A Genealogy of Social Violence : Founding Murder, Rawlsian Fairness, and the Future of the Family book cover
1st Edition

A Genealogy of Social Violence
Founding Murder, Rawlsian Fairness, and the Future of the Family

ISBN 9781138274600
Published December 7, 2016 by Routledge
240 Pages

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Book Description

Examining the mimetic theory of René Girard, this book investigates the development of society as a result of an original crime (a murder) that shaped the way the earliest humans organized the social structures we live with today - an analysis that reveals the dangerous structure of the most basic social relationships. With attention to family relationships, A Genealogy of Social Violence sheds light on the processes by which the traditional nuclear family, through the mimetic behaviour of children, embeds violence into human desires and hence society as whole. Challenging the thought of Girard and of Rawls in order to offer a new understanding of justice, this book suggests that in order to achieve a more peaceful society, what is required is not the self-defeating narrative of equality, developed in order to manage the violence engendered by our social institutions, but a reconceptualisation of the nuclear family structure. A striking critique of modern society, which draws on religion, mythology, literature, history, philosophy and political theory, A Genealogy of Social Violence will be of interest to social and political theorists, as well as philosophers working in the area of contemporary social and European thought.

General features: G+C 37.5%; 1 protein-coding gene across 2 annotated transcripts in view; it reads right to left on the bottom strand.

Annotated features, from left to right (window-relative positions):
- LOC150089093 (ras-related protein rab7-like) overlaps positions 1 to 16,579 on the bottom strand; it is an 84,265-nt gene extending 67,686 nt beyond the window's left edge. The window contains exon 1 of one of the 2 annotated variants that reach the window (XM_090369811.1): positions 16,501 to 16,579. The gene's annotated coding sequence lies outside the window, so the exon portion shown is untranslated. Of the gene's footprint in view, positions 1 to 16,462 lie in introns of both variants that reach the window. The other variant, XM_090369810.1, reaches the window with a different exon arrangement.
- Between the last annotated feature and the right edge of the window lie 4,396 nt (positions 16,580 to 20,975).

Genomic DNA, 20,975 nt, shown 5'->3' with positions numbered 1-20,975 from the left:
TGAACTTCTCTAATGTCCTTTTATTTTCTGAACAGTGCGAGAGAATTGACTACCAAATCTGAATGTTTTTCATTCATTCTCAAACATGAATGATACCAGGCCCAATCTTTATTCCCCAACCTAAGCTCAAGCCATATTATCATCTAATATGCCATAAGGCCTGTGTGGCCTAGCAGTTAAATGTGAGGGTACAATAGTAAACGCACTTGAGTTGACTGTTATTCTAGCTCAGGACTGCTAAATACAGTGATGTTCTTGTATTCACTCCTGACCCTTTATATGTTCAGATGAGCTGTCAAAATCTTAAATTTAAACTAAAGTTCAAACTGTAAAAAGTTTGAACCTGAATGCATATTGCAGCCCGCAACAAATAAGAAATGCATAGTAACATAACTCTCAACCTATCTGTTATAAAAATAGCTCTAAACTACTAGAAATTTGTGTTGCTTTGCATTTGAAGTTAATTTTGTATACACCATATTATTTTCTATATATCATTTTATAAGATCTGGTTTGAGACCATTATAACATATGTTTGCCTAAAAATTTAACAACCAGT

Clint Jones is Instructor of Philosophy at Eastern Kentucky University, USA.


’In this ambitious and fascinating study Jones guides the reader through the theories of social violence in the work of Hegel, Nietzsche, Freud and Girard, producing a compelling critique of Rawls' contractual notion of justice. Weaving together the theoretical speculations of Girard and Marcuse with concrete social applications, Jones' work argues for nothing less than a fundamental transformation of family relations and a re-vitalisation of utopian thought.’ William Pawlett, University of Wolverhampton, UK